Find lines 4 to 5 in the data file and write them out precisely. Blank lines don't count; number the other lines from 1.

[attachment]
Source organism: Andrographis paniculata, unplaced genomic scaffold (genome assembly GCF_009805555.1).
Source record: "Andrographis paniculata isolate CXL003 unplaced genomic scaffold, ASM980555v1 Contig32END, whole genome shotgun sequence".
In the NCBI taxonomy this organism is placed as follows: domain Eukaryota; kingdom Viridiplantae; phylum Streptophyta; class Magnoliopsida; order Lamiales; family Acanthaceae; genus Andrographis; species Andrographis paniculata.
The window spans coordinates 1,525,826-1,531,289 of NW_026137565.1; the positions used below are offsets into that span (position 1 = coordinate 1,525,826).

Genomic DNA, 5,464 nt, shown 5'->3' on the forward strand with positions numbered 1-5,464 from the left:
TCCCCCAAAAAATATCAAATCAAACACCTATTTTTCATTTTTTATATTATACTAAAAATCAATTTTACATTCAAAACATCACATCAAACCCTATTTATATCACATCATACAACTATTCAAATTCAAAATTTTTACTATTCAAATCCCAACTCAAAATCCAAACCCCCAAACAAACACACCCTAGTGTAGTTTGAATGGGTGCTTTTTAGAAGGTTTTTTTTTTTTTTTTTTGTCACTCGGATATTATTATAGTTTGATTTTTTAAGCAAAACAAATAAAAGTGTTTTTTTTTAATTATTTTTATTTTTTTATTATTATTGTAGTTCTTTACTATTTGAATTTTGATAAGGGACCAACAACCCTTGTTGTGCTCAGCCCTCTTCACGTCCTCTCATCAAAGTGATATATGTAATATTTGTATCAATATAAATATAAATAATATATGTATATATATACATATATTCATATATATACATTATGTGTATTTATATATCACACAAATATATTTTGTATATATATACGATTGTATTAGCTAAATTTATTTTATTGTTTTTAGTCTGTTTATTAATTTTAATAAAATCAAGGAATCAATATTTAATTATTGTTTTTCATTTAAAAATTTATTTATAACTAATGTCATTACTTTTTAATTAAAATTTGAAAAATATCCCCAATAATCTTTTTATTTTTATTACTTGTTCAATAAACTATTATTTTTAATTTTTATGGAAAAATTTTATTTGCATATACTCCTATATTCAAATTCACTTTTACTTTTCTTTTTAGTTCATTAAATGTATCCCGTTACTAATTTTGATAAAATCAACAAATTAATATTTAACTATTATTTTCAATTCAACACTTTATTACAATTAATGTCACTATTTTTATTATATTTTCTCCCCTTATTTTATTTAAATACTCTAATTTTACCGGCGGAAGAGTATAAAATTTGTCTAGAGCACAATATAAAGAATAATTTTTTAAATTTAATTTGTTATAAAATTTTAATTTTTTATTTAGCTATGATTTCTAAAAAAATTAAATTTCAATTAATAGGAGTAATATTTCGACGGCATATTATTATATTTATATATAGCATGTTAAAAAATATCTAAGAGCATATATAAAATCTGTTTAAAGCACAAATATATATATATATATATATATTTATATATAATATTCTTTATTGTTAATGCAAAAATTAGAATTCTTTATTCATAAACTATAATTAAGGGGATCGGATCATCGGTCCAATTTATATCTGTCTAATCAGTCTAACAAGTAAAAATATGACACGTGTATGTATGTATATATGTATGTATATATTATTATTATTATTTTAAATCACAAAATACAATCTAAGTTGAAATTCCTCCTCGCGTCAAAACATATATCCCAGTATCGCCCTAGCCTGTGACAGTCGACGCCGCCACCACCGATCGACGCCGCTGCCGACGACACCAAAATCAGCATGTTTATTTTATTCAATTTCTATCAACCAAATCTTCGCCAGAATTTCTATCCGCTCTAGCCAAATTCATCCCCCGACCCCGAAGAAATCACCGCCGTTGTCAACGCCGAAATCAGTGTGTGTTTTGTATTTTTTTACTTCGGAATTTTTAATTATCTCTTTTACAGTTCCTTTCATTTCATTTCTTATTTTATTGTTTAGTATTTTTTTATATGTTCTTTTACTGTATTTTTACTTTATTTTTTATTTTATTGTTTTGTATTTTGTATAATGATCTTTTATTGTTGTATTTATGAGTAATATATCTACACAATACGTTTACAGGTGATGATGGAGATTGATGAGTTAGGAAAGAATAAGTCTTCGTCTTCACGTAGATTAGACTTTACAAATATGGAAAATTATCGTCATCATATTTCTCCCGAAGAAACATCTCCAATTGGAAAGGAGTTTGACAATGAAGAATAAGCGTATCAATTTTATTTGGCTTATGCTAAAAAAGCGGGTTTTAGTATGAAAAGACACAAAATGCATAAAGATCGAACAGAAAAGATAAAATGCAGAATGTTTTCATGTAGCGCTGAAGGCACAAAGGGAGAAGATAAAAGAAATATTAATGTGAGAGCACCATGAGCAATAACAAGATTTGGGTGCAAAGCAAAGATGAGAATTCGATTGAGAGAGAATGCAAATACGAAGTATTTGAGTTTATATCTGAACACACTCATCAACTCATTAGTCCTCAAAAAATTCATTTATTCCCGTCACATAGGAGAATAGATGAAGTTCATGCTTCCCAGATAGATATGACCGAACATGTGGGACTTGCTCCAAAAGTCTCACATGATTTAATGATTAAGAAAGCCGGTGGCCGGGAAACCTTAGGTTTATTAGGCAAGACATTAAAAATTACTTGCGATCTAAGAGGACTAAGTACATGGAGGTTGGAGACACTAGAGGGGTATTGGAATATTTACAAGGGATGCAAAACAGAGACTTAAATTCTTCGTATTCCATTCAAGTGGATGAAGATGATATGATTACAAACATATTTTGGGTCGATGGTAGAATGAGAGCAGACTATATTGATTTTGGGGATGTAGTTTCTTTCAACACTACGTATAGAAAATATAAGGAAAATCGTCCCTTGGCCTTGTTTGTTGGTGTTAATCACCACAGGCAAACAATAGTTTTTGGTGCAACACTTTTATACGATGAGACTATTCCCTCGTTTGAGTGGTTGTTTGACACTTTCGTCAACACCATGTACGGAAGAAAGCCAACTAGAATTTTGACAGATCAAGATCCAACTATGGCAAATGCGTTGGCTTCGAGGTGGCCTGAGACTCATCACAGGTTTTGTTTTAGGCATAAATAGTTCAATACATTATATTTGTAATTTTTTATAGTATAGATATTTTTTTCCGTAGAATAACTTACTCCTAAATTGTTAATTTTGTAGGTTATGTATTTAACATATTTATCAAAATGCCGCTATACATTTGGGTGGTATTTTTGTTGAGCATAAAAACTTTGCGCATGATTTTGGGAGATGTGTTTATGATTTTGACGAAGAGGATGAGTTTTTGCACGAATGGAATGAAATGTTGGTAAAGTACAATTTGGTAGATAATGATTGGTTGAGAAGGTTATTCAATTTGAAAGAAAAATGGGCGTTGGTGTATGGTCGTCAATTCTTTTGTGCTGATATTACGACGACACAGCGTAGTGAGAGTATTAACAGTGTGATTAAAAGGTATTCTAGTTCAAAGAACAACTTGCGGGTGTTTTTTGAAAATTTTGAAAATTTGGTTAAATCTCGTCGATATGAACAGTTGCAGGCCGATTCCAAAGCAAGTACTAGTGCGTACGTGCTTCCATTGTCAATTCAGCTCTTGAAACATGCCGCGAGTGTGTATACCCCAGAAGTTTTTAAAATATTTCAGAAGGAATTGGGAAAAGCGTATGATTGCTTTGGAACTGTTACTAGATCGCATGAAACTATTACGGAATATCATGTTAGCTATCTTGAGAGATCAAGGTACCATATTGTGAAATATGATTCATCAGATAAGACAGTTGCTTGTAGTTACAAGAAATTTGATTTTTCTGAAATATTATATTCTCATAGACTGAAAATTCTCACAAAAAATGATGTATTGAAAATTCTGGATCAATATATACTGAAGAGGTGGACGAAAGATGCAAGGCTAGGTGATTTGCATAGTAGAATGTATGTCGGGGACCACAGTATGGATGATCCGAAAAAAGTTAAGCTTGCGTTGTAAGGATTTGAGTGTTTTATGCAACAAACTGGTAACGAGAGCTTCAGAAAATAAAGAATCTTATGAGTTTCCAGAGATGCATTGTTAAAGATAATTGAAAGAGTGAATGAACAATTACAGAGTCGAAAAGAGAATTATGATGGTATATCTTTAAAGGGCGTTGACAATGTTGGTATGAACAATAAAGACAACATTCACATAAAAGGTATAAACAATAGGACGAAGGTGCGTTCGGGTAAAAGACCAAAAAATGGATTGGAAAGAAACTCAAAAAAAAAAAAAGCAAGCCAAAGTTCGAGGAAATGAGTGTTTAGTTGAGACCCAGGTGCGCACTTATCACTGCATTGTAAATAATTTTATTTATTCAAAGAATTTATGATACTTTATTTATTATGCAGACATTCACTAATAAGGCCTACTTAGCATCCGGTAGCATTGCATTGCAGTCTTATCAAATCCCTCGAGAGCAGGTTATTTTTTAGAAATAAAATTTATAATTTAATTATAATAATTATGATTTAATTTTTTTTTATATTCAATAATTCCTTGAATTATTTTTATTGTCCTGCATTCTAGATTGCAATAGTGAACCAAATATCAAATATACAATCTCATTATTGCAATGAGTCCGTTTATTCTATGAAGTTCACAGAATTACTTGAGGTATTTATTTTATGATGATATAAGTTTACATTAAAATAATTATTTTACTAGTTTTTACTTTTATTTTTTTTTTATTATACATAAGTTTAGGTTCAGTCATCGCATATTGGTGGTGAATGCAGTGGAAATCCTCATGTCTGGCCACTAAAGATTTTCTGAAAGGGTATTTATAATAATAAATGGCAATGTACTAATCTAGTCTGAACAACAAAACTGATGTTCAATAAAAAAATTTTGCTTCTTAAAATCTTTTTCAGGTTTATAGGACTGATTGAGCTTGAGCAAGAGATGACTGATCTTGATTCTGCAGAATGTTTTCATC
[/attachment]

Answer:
The window spans coordinates 1,525,826-1,531,289 of NW_026137565.1; the positions used below are offsets into that span (position 1 = coordinate 1,525,826).

Genomic DNA, 5,464 nt, shown 5'->3' on the forward strand with positions numbered 1-5,464 from the left: